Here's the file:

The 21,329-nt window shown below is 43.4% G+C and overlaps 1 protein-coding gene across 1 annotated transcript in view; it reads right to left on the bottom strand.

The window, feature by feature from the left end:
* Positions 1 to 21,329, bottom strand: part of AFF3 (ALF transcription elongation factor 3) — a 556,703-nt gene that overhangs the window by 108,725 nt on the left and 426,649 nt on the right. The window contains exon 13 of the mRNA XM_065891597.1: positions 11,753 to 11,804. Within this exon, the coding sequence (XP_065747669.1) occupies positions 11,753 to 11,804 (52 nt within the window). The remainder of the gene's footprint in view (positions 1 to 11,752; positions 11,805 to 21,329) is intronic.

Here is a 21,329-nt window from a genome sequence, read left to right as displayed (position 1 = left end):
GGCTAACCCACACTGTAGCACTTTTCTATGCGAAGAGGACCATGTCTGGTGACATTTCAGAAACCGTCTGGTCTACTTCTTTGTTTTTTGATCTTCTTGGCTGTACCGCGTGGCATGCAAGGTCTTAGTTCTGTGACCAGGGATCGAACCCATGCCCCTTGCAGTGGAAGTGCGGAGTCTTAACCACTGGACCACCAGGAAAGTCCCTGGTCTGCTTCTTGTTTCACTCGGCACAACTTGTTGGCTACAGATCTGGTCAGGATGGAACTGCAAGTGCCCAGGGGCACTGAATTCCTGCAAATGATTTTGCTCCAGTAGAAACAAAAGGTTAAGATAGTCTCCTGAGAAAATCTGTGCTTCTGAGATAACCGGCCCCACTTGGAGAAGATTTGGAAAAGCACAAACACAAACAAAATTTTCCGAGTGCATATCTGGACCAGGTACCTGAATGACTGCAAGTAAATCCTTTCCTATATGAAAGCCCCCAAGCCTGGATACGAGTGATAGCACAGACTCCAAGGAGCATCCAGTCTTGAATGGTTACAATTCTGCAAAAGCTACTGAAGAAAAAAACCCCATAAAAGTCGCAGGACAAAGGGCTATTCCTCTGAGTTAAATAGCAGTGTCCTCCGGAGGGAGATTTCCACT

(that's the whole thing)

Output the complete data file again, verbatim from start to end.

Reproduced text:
The 21,329-nt window shown below is 43.4% G+C and overlaps 1 protein-coding gene across 1 annotated transcript in view; it reads right to left on the bottom strand.

The window, feature by feature from the left end:
* Positions 1 to 21,329, bottom strand: part of AFF3 (ALF transcription elongation factor 3) — a 556,703-nt gene that overhangs the window by 108,725 nt on the left and 426,649 nt on the right. The window contains exon 13 of the mRNA XM_065891597.1: positions 11,753 to 11,804. Within this exon, the coding sequence (XP_065747669.1) occupies positions 11,753 to 11,804 (52 nt within the window). The remainder of the gene's footprint in view (positions 1 to 11,752; positions 11,805 to 21,329) is intronic.

Here is a 21,329-nt window from a genome sequence, read left to right as displayed (position 1 = left end):
GGCTAACCCACACTGTAGCACTTTTCTATGCGAAGAGGACCATGTCTGGTGACATTTCAGAAACCGTCTGGTCTACTTCTTTGTTTTTTGATCTTCTTGGCTGTACCGCGTGGCATGCAAGGTCTTAGTTCTGTGACCAGGGATCGAACCCATGCCCCTTGCAGTGGAAGTGCGGAGTCTTAACCACTGGACCACCAGGAAAGTCCCTGGTCTGCTTCTTGTTTCACTCGGCACAACTTGTTGGCTACAGATCTGGTCAGGATGGAACTGCAAGTGCCCAGGGGCACTGAATTCCTGCAAATGATTTTGCTCCAGTAGAAACAAAAGGTTAAGATAGTCTCCTGAGAAAATCTGTGCTTCTGAGATAACCGGCCCCACTTGGAGAAGATTTGGAAAAGCACAAACACAAACAAAATTTTCCGAGTGCATATCTGGACCAGGTACCTGAATGACTGCAAGTAAATCCTTTCCTATATGAAAGCCCCCAAGCCTGGATACGAGTGATAGCACAGACTCCAAGGAGCATCCAGTCTTGAATGGTTACAATTCTGCAAAAGCTACTGAAGAAAAAAACCCCATAAAAGTCGCAGGACAAAGGGCTATTCCTCTGAGTTAAATAGCAGTGTCCTCCGGAGGGAGATTTCCACT